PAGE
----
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H809: Activity 8.3 and 8.5: Reading 9: Crook and Dymott (2005)

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Crook, C. and Dymott, R. (2005) 'ICT and the literacy practices of student writing' in Monteith, M. (ed.) Teaching Secondary School Literacies with ICT, Maidenhead, Open University Press.

Notes from course website

Mediated learning: Vygotsky proposed that everything we do is 'done through', or mediated by, cultural artefacts:

  • We count with numbers that are culturally developed
  • We cut down trees with axes that are culturally developed
  • We talk to each other and think using language that is culturally developed
  • We remember by making lists or by grouping things into categories that may be different from those used in other cultures
  • Our institutions, such as schools, are developments of our culture.

Distributed learning: Vygotsky (1981) wrote that 'by being included in the process of behavior, the tool [artefact] alters the entire flow and structure of mental functions' (p. 137). This conceptualisation of cognition argues that artefacts are not a feature of the backdrop (separate context) against which mental functions take place, nor are they just something that facilitates mental life; they are a fundamental part of the mental function itself. In this way, mind becomes not something bound by the confines of the skull but instead extends 'beyond the skin' (Wertsch, 1991, p. 27). Cognition is 'spread over' (Lave, 1988) the artefacts present. An example of distributed cognition is Cognition in the Wild (Hutchins, 1995), which explores a US navy navigational team and its artefacts as a system of distributed cognition.

Situated learning: A seminal text in situated cognition was Brown, Collins and Duguid's article in Educational Researcher (1989). The authors described an apprenticeship model of learning closely related to the work of Lave (1988) and the idea of 'legitimate peripheral participation'. Socio-cultural theory does not focus on measuring learning with ICT in terms of what is in an individual's head or in terms of learning outcomes. Instead the focus is on individuals-using-technology-in-settings (Crook, 1994). Learning is conceptualised as a social endeavour and qualitative research methodologies have been adopted to investigate this area because the focus of inquiry is on the processes of learning and on meaning making in social settings.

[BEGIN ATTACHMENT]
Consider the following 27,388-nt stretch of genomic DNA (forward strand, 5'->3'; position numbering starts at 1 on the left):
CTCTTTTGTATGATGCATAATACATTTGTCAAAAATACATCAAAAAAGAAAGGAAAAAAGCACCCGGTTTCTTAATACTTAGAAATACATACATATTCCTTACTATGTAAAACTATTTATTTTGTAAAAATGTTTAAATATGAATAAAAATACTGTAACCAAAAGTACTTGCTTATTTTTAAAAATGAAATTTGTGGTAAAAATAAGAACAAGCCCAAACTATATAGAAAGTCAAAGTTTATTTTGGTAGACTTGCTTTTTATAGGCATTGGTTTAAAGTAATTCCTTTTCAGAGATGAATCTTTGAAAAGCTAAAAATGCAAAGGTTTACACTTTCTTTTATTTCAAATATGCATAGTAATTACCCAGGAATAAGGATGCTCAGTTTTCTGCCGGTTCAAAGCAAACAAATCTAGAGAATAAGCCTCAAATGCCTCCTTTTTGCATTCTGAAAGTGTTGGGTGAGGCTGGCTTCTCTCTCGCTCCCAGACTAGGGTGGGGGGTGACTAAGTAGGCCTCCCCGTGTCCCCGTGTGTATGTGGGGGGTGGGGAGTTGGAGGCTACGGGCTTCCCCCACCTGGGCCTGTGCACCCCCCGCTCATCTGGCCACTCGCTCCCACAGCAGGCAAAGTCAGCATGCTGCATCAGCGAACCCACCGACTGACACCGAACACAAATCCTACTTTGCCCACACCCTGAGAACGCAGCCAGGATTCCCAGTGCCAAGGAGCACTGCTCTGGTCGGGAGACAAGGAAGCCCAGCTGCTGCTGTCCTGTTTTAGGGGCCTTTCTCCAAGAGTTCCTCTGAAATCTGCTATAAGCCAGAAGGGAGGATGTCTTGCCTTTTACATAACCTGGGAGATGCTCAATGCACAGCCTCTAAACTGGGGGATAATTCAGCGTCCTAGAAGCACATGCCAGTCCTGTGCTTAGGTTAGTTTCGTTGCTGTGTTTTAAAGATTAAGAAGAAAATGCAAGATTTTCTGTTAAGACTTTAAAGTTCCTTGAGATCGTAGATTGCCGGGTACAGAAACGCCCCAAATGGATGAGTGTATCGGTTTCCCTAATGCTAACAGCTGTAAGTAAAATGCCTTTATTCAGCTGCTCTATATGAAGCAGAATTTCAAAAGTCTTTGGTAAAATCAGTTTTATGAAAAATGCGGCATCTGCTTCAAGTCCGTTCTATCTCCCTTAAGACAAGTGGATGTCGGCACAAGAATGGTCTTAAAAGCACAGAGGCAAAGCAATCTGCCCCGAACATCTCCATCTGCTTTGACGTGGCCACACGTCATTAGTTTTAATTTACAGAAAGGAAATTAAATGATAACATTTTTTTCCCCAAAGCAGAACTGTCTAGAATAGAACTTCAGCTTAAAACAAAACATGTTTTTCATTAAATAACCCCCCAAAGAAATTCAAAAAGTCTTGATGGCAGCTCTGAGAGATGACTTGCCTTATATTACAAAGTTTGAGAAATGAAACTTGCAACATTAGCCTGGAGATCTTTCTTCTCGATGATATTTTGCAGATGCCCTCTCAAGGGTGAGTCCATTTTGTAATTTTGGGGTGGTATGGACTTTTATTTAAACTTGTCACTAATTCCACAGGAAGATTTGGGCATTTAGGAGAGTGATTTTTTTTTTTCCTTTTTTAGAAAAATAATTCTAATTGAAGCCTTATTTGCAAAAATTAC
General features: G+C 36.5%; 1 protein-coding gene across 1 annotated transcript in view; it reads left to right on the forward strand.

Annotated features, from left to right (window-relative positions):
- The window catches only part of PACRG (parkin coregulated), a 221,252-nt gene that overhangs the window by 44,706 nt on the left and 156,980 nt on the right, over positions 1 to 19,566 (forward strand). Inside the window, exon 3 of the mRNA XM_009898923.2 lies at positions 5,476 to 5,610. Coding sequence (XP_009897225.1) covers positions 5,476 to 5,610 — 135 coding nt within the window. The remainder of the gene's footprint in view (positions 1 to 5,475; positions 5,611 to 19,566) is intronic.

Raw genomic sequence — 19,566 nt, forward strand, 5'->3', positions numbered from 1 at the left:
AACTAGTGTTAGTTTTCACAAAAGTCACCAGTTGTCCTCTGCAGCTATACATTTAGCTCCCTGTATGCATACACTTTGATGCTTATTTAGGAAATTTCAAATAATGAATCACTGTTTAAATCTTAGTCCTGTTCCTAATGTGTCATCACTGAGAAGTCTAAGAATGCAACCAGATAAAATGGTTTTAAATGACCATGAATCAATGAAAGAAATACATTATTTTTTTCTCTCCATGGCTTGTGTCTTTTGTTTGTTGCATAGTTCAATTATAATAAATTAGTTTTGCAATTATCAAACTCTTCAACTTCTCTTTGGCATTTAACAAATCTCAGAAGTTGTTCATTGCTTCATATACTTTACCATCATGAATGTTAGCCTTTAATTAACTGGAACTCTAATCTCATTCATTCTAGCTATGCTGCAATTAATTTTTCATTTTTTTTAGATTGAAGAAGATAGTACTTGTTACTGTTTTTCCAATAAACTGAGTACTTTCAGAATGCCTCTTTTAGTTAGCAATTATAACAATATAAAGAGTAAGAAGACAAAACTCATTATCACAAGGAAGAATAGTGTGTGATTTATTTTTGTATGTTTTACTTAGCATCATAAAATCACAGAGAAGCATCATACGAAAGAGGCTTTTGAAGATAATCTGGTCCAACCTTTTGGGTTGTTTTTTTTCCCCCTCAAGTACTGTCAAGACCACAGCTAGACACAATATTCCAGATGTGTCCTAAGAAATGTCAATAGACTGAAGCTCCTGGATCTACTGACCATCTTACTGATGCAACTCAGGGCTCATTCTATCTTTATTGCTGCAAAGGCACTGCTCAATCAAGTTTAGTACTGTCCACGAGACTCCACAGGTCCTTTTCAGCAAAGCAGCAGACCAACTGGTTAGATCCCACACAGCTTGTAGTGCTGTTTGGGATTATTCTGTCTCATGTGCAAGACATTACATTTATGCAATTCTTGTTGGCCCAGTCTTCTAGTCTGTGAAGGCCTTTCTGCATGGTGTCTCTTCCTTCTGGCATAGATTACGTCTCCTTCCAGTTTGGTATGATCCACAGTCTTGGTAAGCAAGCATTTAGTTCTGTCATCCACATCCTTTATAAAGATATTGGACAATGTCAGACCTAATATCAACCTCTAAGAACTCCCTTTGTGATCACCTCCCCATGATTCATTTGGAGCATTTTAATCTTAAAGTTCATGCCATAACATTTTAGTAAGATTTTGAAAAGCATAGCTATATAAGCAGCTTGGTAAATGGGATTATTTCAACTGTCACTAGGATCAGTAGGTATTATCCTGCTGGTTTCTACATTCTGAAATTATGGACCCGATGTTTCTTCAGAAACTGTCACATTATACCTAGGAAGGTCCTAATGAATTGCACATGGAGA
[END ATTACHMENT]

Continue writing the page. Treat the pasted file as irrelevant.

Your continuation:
1. What part do the five aspects of writing (text on the screen; text on the network; text as electronic traffic; text and the website; and the dialogue around text) play in describing the activity of writing? Do they 'effect' writing or 'constitute' it? How?

I believe that the five aspects constitute writing in that they describe different facets of the writing process that may be used individually or together. People may have individual preferences due to context such as past experience, current purpose etc.

  1. Do you think that the learning involved in writing the assignments, or carrying out the other tasks described, is located in the head of the students? Or do you think it is distributed and situated?

I believe that learning is mediated by tools and that, by using these tools, we alter our learning experiences. To that extent I concur with distributed learning but I also believe that learning is situated in a historical and social context and effected by our past experiences with similar activities and tools.

  1. Crook and Dymott discuss the fact that there were substantial differences in the ways in which individual students used resources in one of the tasks (p. 103). What does this tell us about the mediated, situated and distributed nature of the activity?

The mediating tools, whether they are pencil and paper or computer screen, can be used in a multitude of ways. Learners will use the tools in the way that suits their current purpose and context as well as according to their past history with the tools and past experiences with similar assignments i.e. the learning is situated, and it can be distributed over several technologies in that notes can be taken from screen to paper or one window to another.

  1. If you were given the opportunity to assess some of the students' assignments that are described in this chapter, where would you focus your attention: on the end product or on the process of writing, and why?

It would depend on the research question that was being addressed but I would be interested in the process of writing as part of my job is to work with students to assist them with academic literacies. I would also be concerned that there were too many influences on the end product of the writing to be able to form any conclusions as to how that end product was achieved.

  1. Which methodologies would you use to carry out your assessment of the students' assignments, over and above those described in the chapter, and why?

It would be interesting to look at the process of academic writing by a mixture of diary and video format which recorded the process of writing, followed by semi-structured interview where the perceptions of the students could be elucidated.

 

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